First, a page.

Recent Listening: Martin, Strickland, Felten

Brand New: In Brief
Joe Martin, Not By Chance (Anzic). Martin is a versatile and rounded bassist who has Martin Not By Chance.jpgcollaborated with a wide range of musicians at the heart of the 30-something generation of jazz players in New York. Here, he enlists two fellow members of that generation’s elite, pianist Brad Mehldau and saxophonist and clarinetist Chris Potter. The drummer, several years younger, is Marcus Gilmore, an accompanist who listens, reacts and adjusts. All of the tunes but Jaco Pastorius’s “The Balloon Song” are Martin’s. The compositions and the performers radiate assurance and peacefulness regardless of tempo or harmonic challenge, yet there’s not a hint of complacency. For all its loveliness, this is music that energizes the listener’s imagination.
E.J.Strickland, In This Day (Strick Musik). Like Marcus Gilmore, drummer Strickland is elastic in his approach to rhythm. In this album of his compositions, he drives the music while accommodating the E.J. Strickland.jpgidiosyncrasies and divergent approaches of his horn players, pianist and bassist. The sidemen are his twin brother Marcus, a resourceful tenor and soprano saxophonist; the increasingly impressive alto saxophonist Jaleel Shaw; pianist Luis Perdomo; and bassist Hans Glawischnig. The latter two are regular members of alto saxophonist Miguel Zenon’s band. An assortment of guests is employed on various tracks for atmosphere and a couple of spoken-word episodes that are weak poetry. The quintet provides the primary interest, and it was all Strickland needed except for Pedro Martinez’s congas on the Latin pieces, Tia Fuller’s winsome flute on “Illusions” and a reflective guitar interlude by David Gilmore on “Robin.” The saxophones achieve a lovely blend on “Enternal,” managing to convey with their different pitches alone a sense of harmonization. “New Beginnings” is a particularly effective Strickland composition, with Strickland and Martinez laying down a shifting percussion foundation for eloquent solos by Perdomo and the saxophonists. It is a balanced and thoughtful album.
Oldish: Less Brief
Eric Felten, T-Bop (Soul Note). Conducting research, I came across this first album by the trombonist.T-Bop.jpg Somehow, it got by me when it was released in 1993. Not long out of graduate school when he recorded it, Felten made his debut in the heavy, even intimidating, trombone company of Jimmy Knepper (1927-2003), one of the great unconventional thinkers and players among improvising musicians. On some tracks, the third horn is a tenor saxophone played by Joshua Redman barely known when the album was made in 1992. He was a Harvard friend of Felten. Redman’s own first album Felten.jpg come out the following year. The rhythm section was pianist Jonny King, bassists Paul Henry or Paul LaDuca and drummer Jorge Rossy, emerging Boston-area musicians roughly Felten’s age. King’s boppish work here made me decide to go back and pay closer attention to some of his own recordings. Rossy is noted for his association with pianist Brad Mehldau and as the unofficial house drummer for Fresh Sound Records.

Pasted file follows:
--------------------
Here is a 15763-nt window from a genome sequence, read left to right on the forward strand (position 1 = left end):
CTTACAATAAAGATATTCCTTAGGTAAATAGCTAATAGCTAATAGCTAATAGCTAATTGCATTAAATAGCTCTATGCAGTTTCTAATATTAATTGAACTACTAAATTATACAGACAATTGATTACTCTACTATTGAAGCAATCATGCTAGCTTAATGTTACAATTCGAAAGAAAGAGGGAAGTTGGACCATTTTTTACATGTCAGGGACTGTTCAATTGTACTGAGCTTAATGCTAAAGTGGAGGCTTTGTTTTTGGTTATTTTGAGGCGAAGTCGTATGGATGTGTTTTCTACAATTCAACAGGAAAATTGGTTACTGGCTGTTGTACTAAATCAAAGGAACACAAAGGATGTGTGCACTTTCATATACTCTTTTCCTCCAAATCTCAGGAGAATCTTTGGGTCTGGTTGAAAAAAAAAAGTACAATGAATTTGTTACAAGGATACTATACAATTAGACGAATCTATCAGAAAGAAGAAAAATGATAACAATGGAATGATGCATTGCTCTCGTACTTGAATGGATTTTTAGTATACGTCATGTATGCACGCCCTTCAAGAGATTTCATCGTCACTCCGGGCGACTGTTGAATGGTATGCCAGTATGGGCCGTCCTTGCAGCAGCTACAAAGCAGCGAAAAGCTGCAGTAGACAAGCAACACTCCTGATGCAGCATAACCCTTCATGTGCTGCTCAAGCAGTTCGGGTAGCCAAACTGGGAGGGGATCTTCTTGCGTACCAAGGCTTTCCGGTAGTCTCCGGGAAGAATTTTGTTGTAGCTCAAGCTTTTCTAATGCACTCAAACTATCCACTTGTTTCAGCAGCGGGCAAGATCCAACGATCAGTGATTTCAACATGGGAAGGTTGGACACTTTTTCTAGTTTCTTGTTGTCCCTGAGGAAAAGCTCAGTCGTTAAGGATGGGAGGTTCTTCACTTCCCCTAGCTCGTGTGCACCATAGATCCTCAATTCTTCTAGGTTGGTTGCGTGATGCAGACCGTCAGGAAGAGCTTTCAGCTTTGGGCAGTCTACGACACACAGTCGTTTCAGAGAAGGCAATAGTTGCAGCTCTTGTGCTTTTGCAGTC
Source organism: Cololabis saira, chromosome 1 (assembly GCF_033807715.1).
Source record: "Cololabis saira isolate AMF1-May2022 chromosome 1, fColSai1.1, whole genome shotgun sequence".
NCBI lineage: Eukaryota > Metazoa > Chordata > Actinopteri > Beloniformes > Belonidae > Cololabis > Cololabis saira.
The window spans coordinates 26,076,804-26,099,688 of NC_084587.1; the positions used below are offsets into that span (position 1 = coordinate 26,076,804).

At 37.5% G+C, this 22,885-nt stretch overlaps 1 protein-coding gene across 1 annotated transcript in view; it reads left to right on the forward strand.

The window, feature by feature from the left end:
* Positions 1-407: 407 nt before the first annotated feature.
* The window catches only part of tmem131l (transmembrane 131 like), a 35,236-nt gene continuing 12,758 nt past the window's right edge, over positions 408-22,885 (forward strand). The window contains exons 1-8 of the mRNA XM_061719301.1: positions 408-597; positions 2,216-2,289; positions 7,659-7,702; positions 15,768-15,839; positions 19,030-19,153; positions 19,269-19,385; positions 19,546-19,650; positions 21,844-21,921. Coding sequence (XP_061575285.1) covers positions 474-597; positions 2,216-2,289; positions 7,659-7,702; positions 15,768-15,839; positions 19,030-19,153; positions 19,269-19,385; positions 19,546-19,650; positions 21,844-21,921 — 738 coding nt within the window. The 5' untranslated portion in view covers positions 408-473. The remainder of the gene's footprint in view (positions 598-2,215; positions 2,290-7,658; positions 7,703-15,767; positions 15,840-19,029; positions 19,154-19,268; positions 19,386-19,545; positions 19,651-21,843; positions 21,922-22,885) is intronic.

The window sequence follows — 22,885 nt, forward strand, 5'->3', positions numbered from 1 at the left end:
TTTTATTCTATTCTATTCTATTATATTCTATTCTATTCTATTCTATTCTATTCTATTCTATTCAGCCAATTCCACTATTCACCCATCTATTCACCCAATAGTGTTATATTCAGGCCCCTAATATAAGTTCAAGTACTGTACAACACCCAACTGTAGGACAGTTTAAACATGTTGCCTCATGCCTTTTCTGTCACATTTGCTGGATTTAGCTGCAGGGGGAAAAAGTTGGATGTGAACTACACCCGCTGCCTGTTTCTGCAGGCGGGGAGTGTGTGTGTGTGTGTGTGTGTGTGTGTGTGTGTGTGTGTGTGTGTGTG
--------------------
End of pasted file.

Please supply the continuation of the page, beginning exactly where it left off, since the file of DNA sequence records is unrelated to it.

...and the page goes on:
More or less in the J.J. Johnson camp, Felten contrasts with Knepper’s languid trickiness, although at moments he seems inclined to emulate it. With one of the most tromboney of trombonists standing by as he solos, if Felten is a tad nervous, well, who wouldn’t be? In any case, they sound as if they’re having the time of their lives. The joyKnepper.jpg of their counterpoint in the last chorus of “T-Bop” is infectious. Over the intervening 17 years, Redman’s work has taken on sophistication and complexity. Here, he wears simplicity and directness on his sleeve. His earnestness is refreshing. All of the pieces but “Stella By Starlight” and “I Guess I’ll Hang My Tears Out to Dry” are by Felten the developing composer. “On Second Thought” is an amusingly fractured line on “I Got Rhythm” changes, “Hold Back the Dawn” a brooding ballad worthy of a good lyric. “Deconstruction” is a minor exercise with Latin tendencies that encourages the musicians, particularly Redman, to take their solos to the border of free playing. “Ontology” is a questioning blues line appropriate to its title. There is no question about “Blues for Lester Dubree;” it’s down-home and funky and kicks off with a Louis Armstrong quote. “Delphi” would have been at home in Art Blakey’s Jazz Messengers book.
Felten has gone on to refine his trombone playing, lead a big band in Washington, DC, develop as a singer, publish a book and write a general-interest column in The Wall Street Journal. His second CD included Joe Lovano, Randy Brecker and Bob Mintzer. His tribute to Mel Tormé and Marty Paich featured a who’s-who of west coast jazz stars, among them Herb Geller and Jack Sheldon. T-Bop is evidently rare as a physical object but available as an MP3 download. If you missed it the first time around, as I did, you may want to investigate it.

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